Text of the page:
|According to the 1881 census, there was
one person living in Windsor who was born in Italy and three of Italian origin.
That person was Michael Cauzillo, who at the time of the census was
26 years old, Catholic and married to Mary, 20, born in the U.S., Catholic
and of German origin. They had a daughter Minnie, 1 year old and born
in Ontario. His occupation was listed as a “fruit dealer”.
In the 1891, census Michael Cauzillo had five children. In the 1897/1898
Windsor Directory, Mary Cauzillo is listed as the widow of Michael.
that Mary was born in the U.S. and maybe she returned to the States.
There were seven Cauzillos listed. As it turned out, they were all
grandchildren or great-grandchildren of Michael and Mary Cauzillo.
was born in Genoa and he came to Windsor with his sister and brother-in-law
in early 1870, at the age of 17. He died in 1896, at 42 years
old, and was buried at St. Alphonsus Cemetery. He and his wife had
8 children. After her husband's death, Mary was persuaded by her daughter,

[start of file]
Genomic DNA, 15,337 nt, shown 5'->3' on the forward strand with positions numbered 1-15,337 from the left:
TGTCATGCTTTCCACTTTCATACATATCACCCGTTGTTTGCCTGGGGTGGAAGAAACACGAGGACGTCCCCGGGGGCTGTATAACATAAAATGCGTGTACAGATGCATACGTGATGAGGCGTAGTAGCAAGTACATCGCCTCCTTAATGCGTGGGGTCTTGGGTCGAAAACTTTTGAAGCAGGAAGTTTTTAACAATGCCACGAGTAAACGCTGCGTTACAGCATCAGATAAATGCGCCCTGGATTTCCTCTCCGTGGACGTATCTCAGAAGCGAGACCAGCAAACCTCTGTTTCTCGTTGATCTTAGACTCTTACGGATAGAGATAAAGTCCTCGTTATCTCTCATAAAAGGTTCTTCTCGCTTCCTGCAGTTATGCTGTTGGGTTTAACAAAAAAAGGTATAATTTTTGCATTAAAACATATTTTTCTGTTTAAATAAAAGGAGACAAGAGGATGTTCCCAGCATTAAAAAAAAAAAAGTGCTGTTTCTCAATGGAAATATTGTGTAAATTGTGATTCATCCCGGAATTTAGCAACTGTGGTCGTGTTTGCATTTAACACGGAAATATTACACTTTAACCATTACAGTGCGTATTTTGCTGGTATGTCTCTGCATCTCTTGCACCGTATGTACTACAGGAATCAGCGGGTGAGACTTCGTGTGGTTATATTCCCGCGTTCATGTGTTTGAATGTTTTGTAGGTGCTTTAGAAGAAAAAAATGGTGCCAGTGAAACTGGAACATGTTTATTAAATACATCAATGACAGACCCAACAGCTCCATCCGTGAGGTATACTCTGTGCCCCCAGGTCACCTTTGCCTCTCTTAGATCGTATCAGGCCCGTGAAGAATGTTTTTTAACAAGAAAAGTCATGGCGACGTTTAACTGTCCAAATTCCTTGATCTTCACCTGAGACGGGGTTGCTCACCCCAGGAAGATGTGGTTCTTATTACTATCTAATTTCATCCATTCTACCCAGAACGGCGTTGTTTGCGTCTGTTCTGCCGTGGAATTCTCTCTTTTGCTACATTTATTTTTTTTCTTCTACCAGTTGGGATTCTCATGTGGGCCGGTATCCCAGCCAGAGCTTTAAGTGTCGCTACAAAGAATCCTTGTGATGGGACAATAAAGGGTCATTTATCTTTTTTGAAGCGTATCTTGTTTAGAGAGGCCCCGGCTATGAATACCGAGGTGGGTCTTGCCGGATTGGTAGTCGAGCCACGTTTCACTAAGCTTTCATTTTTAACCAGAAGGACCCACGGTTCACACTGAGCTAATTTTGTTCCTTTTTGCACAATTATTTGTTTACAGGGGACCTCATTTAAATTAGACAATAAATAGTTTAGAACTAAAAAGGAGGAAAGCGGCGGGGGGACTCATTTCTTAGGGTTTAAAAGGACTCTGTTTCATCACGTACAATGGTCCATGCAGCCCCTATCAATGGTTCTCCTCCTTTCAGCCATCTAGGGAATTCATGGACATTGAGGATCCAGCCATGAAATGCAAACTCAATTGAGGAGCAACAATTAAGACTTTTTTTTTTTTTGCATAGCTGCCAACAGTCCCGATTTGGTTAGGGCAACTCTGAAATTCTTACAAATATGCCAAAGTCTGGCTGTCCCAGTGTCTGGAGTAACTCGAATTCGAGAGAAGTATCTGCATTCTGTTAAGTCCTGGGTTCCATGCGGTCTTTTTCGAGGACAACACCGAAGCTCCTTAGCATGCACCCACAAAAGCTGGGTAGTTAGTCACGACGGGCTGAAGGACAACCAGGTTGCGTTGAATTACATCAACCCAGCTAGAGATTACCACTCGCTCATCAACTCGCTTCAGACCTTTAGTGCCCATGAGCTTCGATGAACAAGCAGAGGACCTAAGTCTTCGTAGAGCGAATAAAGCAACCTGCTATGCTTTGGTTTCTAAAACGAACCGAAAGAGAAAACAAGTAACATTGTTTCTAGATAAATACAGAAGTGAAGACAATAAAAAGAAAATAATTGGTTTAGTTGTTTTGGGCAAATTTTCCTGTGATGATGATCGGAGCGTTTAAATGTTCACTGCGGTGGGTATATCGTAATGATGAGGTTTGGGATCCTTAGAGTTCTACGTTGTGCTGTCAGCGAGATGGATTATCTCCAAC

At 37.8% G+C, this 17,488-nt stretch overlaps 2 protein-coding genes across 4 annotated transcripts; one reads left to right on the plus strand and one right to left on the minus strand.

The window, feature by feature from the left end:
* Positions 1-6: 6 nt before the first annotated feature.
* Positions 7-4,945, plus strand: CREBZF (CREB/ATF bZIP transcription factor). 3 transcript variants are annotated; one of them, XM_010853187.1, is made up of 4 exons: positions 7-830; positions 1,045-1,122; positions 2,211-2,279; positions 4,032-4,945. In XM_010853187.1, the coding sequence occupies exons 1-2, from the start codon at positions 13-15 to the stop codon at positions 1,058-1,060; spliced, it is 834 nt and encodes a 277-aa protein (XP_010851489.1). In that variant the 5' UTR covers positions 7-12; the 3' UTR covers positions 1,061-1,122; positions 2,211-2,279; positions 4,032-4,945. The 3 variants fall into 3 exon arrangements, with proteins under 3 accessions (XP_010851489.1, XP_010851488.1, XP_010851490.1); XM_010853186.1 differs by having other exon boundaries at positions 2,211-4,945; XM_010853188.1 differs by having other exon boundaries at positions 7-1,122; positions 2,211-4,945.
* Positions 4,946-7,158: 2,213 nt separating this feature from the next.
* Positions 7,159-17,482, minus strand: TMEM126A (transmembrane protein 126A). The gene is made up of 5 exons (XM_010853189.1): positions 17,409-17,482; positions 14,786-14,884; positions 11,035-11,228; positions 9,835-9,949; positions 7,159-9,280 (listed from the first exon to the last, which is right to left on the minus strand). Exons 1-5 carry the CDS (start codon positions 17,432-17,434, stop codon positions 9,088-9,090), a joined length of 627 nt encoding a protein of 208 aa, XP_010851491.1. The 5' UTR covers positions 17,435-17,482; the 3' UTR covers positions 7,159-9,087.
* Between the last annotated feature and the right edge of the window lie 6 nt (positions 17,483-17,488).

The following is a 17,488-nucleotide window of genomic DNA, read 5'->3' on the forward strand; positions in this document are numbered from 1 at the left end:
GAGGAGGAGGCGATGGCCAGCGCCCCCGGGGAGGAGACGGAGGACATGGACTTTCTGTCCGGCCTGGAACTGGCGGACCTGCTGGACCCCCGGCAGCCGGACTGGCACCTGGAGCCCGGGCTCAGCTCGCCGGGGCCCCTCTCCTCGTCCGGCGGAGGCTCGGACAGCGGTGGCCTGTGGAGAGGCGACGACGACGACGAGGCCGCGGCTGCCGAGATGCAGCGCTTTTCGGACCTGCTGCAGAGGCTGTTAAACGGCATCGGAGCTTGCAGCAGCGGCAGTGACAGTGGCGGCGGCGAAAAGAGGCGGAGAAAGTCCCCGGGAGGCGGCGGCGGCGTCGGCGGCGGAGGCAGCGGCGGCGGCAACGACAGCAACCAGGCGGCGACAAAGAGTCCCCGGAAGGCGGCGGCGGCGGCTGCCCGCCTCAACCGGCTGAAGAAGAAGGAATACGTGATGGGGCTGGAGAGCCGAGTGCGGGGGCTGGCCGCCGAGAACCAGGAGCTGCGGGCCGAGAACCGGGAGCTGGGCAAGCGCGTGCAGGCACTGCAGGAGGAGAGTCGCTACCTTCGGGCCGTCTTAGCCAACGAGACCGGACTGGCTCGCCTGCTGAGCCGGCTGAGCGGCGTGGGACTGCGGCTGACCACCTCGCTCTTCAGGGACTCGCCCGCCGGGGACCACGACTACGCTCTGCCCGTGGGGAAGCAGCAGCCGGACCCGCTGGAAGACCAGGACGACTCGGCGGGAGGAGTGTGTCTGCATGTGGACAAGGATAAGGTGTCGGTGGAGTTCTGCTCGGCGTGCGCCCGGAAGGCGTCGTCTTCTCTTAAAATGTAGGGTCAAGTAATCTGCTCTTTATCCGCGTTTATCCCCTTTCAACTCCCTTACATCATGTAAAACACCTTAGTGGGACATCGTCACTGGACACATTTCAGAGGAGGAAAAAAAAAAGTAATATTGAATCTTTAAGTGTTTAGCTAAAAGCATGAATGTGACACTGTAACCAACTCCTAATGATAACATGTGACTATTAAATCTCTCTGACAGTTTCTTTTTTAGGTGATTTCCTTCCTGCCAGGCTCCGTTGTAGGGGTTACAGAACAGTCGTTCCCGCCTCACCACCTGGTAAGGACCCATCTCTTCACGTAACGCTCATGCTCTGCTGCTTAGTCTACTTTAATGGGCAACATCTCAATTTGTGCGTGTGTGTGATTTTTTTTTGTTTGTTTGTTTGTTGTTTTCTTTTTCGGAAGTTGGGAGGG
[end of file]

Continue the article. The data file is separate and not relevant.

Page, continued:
Minnie, to sell the business and move to Detroit.
A study called "Michigan’s Italian Community: A Historical
Perspective", compiled for the Office of International Exchanges
at Wayne State University by a retired Italian consulate for
Detroit by the name of Vittorio Re, speaks of a Pasquale Palmieri.
born in Naples in 1826, and in 1849 fled to France, then to England,
where he studied to be an engineer, and later to Quebec. After
touring Canada and the United States with the protestant preacher
he became a teacher of language in Buffalo. By 1856, he was a
photographer in Detroit after a brief stay in Windsor. Between
1868 and 1871,
he resided in Windsor with his wife Mary. He then moved back
to Detroit, but in 1910, at the age of 84, Palmieri returned
to Windsor to live with his daughter, Mrs. George Mitchell.
In looking at the 1891 census, the majority of the Italians who were living
in Windsor at that time most likely came from rural Italy. There is listed
a ditch or drain digger by the name of Joseph Maurillo (or Morillo). He had
a wife, Josephine, and 4 sons, 2 born in Italy, 1 born in Quebec, and 1 in
Michigan. The fact that the children were born in different places speaks of
their family movements prior to settling down in Windsor.
This demonstrates how in researching any community here in
Windsor, you just can’t avoid doing research in Detroit.
(Nevi Rusich. Part of the presentation given to the Ontario Genealogical
Society of Ontario/Essex County Branch in February, 1988)